Compound Eye

Compound Eye

The many facets of science photography

I don't understand photography competition judging


Really, I don't.

Four-spotted Orbweaver, by John H. Brackenbury

This spectacular spider image, captured by John Brackenbury, is a highly commended entry in the "Hidden Wildlife" category of the British Wildlife Photography Awards. As it should be. It is a striking composition. It is original. It is beautiful. And it is technically challenging to create. Properly lighting a small, backlit subject sitting that close to a wide-angle lens requires a masterful knowledge of exposure and strobe.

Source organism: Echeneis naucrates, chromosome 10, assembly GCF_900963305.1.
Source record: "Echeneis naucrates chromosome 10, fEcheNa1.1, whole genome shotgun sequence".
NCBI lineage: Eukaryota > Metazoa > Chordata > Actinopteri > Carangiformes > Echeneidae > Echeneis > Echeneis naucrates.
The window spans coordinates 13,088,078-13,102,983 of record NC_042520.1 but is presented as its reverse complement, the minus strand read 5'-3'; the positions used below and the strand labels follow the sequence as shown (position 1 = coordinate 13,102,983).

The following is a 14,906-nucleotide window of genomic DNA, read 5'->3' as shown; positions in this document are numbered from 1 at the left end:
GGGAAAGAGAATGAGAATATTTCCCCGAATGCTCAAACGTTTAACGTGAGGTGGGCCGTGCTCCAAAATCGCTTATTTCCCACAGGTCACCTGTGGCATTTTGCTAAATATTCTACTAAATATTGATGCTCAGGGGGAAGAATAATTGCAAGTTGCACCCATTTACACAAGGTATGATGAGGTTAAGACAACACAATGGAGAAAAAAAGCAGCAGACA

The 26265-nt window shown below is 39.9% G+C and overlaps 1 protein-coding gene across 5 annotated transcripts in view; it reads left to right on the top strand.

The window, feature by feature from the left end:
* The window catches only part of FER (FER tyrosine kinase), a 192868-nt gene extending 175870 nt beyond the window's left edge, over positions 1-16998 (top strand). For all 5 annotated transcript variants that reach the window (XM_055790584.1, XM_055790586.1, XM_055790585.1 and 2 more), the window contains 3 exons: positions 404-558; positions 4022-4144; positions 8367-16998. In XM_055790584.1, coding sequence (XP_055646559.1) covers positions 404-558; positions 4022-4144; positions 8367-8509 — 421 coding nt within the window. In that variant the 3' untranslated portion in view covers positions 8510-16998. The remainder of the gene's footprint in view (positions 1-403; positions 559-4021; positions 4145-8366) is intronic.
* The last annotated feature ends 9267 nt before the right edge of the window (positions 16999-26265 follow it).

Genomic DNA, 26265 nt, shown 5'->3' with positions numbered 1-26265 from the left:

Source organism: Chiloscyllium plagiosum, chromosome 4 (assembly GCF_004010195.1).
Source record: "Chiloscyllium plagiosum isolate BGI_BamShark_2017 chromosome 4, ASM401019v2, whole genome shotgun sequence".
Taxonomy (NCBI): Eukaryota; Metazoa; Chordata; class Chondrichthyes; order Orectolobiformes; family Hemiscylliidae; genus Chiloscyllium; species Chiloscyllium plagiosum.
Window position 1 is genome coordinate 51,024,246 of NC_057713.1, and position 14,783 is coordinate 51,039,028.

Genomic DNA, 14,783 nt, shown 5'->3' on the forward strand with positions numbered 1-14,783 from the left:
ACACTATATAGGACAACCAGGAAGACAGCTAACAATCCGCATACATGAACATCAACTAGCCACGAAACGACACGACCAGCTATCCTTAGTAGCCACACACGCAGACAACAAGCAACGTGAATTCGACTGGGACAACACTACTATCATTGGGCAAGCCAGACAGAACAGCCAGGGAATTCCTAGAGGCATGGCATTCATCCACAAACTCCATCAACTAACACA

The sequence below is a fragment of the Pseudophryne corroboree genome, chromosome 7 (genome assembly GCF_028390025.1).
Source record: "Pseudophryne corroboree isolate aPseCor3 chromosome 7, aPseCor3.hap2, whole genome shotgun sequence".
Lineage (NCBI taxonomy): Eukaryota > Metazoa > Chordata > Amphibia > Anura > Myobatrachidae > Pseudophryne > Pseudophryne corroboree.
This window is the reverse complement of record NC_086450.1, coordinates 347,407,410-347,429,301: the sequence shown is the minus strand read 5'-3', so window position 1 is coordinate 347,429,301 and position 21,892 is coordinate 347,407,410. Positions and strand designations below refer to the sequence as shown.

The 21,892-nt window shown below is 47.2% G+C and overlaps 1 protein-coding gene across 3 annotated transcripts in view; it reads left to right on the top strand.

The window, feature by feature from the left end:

If Brackenbury's orb-weaver is a runner-up, certainly the winning entry must be incredible. But no. Not in my opinion:

Scorpion Fly on a Leaf, by Leslie Holburn

The winning scorpionfly is a fine image. It is properly exposed and focused. It is better, in fact, than any scorpionfly photo I've ever taken.

But I would not have picked this over the orb weaver. There's nothing novel or technically challenging here. The composition is standard bug-on-a-leaf. The light is ambient. The backdrop is distracting and not particularly thought out. Dozens of similarly composed, and similarly competent, images are uploaded to flickr every day.

Maybe I'm missing something. What about the scorpionfly merits a higher ranking than the orb spider?

The views expressed are those of the author and are not necessarily those of Scientific American.

Share this Article:


You must sign in or register as a member to submit a comment.

Give a Gift &
Get a Gift - Free!

Give a 1 year subscription
as low as $14.99

Subscribe Now! >


Email this Article